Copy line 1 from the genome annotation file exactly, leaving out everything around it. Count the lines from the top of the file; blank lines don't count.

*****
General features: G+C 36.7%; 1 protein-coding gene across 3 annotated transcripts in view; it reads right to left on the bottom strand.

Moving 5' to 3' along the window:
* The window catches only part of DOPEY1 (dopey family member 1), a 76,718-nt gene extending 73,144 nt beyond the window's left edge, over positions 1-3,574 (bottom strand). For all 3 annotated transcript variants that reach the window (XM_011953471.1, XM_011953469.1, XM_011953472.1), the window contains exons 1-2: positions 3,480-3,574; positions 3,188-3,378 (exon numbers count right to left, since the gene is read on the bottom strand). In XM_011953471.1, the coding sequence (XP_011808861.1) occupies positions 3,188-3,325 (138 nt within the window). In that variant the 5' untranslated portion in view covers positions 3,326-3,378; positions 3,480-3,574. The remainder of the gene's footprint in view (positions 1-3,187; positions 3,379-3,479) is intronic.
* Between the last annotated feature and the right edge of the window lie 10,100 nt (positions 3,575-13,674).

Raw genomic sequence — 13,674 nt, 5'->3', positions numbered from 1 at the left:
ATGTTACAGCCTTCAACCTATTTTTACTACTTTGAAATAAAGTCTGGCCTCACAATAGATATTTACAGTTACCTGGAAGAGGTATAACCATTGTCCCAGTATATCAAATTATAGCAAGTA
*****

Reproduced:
General features: G+C 36.7%; 1 protein-coding gene across 3 annotated transcripts in view; it reads right to left on the bottom strand.